Questions Raised Over Alleged Kazakh Hostage Takers

Publication: Eurasia Daily Monitor Volume: 1 Issue: 84

Recent allegations, circulated in Moscow, concerning the presence of ethnic Kazakhs among the terrorists in Beslan, provoked swift denials and concerted efforts in Astana to downplay any possible speculation about terrorists operating within Kazakhstan. Coupled with this response, the authorities in Kazakhstan have intimated their first steps towards tightening security in the wake of events in North Ossetia. In these twin areas, evidence is emerging about Kazakhstan’s sensitivities relating to the questions of possible domestic terrorists and the pro-Russian basis of its national security policies.

The reports circulating in the Russian media were based on comments by Sergei Fridinsky, deputy prosecutor-general for the Southern Federal District of Russia, who alleged that ethnic Kazakhs were involved in the Beslan tragedy. His remark immediately triggered a chain reaction in Kazakhstan suggesting more than diplomatic outrage. The Kazakhstani embassy in Moscow sought clarification on the remarks (Kazakhstan Today, September 7). That a strenuous denial should be issued shortly afterwards seems hardly surprising, since a similar approach was taken earlier this year when allegations were made by Uzbek authorities about the involvement of Kazakhs operating from Kazakhstan in the terrorist incidents in Uzbekistan. Unlike the response to the Uzbek claims, which only merited a denial from the press office of the Kazakhstani intelligence service (KNB), the scale of carnage at Beslan brought out the top ranks of the KNB, which stepped forward with an elaborate explanation of the unlikelihood of an ethnic Kazakh being among the hostage takers.

Indeed, Nartay Dutbayev, Chairman of the KNB, not only denied the allegation, but he also offered details on the reasons behind the rumor. According to Dutbayev, one of the Chechen terrorists was nicknamed “Kazakh,” and this could have been enough to trigger the erroneous reporting. Also, drawing on information gained from the Russian Federal Intelligence Service (FSB) another possibility was that a Kazakh born in Ukraine who had served for some time in the Russian armed forces before siding with Chechen militants could be the individual in question. Admitting that only a small number of the Beslan terrorists had been identified, Dutbayev was less than definitive: “At the moment, the situation has not yet been clarified. There is no clear understanding of the details” (Interfax, September 9). By any standards this was an ambiguous denial.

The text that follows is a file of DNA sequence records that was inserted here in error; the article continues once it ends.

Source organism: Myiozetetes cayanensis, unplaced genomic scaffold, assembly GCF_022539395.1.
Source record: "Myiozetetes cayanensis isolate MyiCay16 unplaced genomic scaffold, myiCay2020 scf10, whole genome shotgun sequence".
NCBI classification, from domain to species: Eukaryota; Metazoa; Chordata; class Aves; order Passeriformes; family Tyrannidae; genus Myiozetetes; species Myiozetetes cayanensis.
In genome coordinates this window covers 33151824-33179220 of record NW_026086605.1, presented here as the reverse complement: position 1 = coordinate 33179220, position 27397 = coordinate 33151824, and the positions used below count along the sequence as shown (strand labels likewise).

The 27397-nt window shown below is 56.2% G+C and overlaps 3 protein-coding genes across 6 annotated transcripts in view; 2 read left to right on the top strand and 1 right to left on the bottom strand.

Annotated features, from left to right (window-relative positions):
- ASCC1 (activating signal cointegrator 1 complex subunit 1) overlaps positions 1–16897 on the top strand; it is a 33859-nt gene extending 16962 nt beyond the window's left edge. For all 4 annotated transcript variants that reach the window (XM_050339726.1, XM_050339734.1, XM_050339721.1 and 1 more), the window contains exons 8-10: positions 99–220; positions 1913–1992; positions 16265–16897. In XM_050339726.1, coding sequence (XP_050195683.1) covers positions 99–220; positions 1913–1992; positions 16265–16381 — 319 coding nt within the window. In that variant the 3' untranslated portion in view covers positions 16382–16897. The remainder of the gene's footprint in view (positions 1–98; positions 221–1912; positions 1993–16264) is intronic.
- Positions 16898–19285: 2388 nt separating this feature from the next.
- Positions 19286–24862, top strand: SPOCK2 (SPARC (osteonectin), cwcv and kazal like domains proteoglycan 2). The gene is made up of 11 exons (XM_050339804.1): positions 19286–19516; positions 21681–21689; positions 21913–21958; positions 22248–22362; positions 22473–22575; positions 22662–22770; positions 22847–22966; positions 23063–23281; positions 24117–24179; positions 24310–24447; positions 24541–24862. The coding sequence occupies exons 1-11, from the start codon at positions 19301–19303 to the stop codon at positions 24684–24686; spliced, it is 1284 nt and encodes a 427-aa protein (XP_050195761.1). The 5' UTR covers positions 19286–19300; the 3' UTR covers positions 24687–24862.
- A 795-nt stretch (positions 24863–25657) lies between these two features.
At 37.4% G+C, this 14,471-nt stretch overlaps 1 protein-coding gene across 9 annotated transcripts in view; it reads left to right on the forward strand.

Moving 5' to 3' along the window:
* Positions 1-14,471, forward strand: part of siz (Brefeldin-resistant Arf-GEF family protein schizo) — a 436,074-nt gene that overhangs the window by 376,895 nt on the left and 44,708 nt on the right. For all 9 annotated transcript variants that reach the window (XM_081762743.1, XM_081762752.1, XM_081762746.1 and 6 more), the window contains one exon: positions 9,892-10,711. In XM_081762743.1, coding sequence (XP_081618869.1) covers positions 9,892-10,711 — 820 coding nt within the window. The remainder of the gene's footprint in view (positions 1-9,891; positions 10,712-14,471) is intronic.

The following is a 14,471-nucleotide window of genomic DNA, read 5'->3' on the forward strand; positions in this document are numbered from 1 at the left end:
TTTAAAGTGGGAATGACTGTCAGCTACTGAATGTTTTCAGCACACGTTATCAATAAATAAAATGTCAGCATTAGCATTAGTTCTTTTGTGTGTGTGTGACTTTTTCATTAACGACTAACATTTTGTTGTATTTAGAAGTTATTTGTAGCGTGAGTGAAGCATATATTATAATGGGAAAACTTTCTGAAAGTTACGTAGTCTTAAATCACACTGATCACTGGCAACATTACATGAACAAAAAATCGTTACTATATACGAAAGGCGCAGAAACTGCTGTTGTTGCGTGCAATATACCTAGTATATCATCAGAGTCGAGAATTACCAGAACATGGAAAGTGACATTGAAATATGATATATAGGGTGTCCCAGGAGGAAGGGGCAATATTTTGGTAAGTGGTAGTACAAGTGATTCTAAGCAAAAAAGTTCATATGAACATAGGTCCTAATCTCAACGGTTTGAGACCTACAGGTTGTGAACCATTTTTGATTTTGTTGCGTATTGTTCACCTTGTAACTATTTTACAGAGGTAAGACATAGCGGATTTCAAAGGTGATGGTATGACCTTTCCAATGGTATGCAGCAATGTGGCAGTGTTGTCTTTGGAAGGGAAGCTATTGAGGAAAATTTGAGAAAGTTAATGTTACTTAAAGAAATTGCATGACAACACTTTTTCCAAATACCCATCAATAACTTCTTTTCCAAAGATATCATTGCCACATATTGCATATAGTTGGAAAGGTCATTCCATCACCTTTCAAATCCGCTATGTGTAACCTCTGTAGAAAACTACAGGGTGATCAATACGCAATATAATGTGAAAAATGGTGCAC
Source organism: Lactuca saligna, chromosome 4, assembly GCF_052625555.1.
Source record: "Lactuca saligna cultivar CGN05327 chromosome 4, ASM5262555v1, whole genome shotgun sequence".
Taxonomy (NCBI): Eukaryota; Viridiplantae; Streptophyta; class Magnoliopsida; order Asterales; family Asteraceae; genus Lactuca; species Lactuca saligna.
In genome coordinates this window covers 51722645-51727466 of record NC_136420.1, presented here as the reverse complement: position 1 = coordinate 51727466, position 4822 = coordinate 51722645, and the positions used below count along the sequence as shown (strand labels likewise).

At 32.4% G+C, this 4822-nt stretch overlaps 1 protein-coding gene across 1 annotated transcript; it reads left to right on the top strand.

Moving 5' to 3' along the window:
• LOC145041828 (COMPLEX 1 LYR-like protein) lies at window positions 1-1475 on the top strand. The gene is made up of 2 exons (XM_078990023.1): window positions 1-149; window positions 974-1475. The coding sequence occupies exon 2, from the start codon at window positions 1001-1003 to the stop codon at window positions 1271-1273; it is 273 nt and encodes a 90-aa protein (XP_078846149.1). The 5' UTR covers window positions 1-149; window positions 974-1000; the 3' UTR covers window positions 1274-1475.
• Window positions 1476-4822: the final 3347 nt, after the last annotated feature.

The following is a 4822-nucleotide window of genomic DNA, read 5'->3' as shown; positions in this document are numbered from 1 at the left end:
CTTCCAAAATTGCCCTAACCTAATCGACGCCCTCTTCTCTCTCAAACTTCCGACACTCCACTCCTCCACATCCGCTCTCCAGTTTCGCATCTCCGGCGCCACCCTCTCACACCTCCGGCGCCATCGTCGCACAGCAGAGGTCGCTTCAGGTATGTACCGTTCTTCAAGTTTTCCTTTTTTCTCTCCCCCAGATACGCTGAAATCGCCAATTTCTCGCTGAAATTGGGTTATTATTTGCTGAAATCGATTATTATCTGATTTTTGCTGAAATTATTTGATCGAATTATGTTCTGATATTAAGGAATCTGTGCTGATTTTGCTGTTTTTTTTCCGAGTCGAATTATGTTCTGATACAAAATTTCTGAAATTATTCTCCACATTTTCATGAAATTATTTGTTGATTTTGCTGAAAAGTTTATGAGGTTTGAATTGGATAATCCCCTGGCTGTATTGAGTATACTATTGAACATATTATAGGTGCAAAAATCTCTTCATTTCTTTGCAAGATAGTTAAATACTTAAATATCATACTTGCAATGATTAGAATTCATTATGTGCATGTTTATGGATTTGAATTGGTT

In that atmosphere of confusion, Dutbayev’s deputy, Vladimir Bozhko, was more unequivocal while speaking in the Kazakhstani parliament. He denied any Kazakh link with Beslan and stated that no proof had been offered. Nevertheless, even Bozhko’s comments were less than clear-cut in their nature. He confirmed that the KNB is taking seriously reports that the terrorist attacks in Uzbekistan may have had a connection with Kazakhstan, if only as a transit point to terrorist training camps in Afghanistan. Concern about the attacks in Uzbekistan and Russia had forced Kazakhstan, in his view, to step up its intelligence activities aimed at uncovering individuals engaged in planning terrorism internationally, but operating within Kazakhstan. Moreover, Bozhko suggested that the pattern being followed to enhance domestic security placed greater emphasis on intelligence and border security. This mirrored President Nursultan Nazarbayev’s instructions to the Kazakhstani Security Council to take effective measures against terrorism by creating an efficient crisis-management system coordinating the work of the various security agencies involved in counter-terrorism and introducing new technologies into border security systems.

These disparate responses to the worsening security situation in Kazakhstan’s vicinity reveal that crucial questions are being asked, albeit gradually, relating to the possible existence of terrorists within Kazakhstan. The answers are unknown, at least publicly, though after the initial denials over the Uzbek bombings and publicity had faded, the KNB was prepared to investigate the claims. Parliament has been informed that the KNB has stepped up its efforts to uncover domestic terrorists. Taken together, it appears that while questions should be raised about homegrown extremists, the preferred approach on the part of the KNB, understandably so, is to avoid too much publicity and quietly investigate. This echoes Nazarbayev’s approach to enhancing security post-Beslan, which in turn matches Russian security priorities, showing that he follows Moscow’s lead. His intelligence service, rooted as it is in the old KGB, cannot afford to ignore the potential backlash of any later discovery of Kazakh terrorist cells. But the KNB is currently looking for that which officially does not exist, since Astana adheres to the position that it has no terrorists or terrorist training camps and has a tight grip on the activities of Islamic extremists in Kazakhstan, such as the avowedly non-violent Hizb-ut-Tahrir.

Until now, it was officially unthinkable to ask whether Kazakhstan was an unwitting host to terrorists. Behind the scenes, Kazakhstani intelligence officers may well be taking it more seriously than they suggest publicly. And Nazarbayev’s eagerness to closely emulate Moscow’s security thinking on increasing domestic security may give the FSB more room to pressure their KNB counterparts to look for terrorists on their own soil.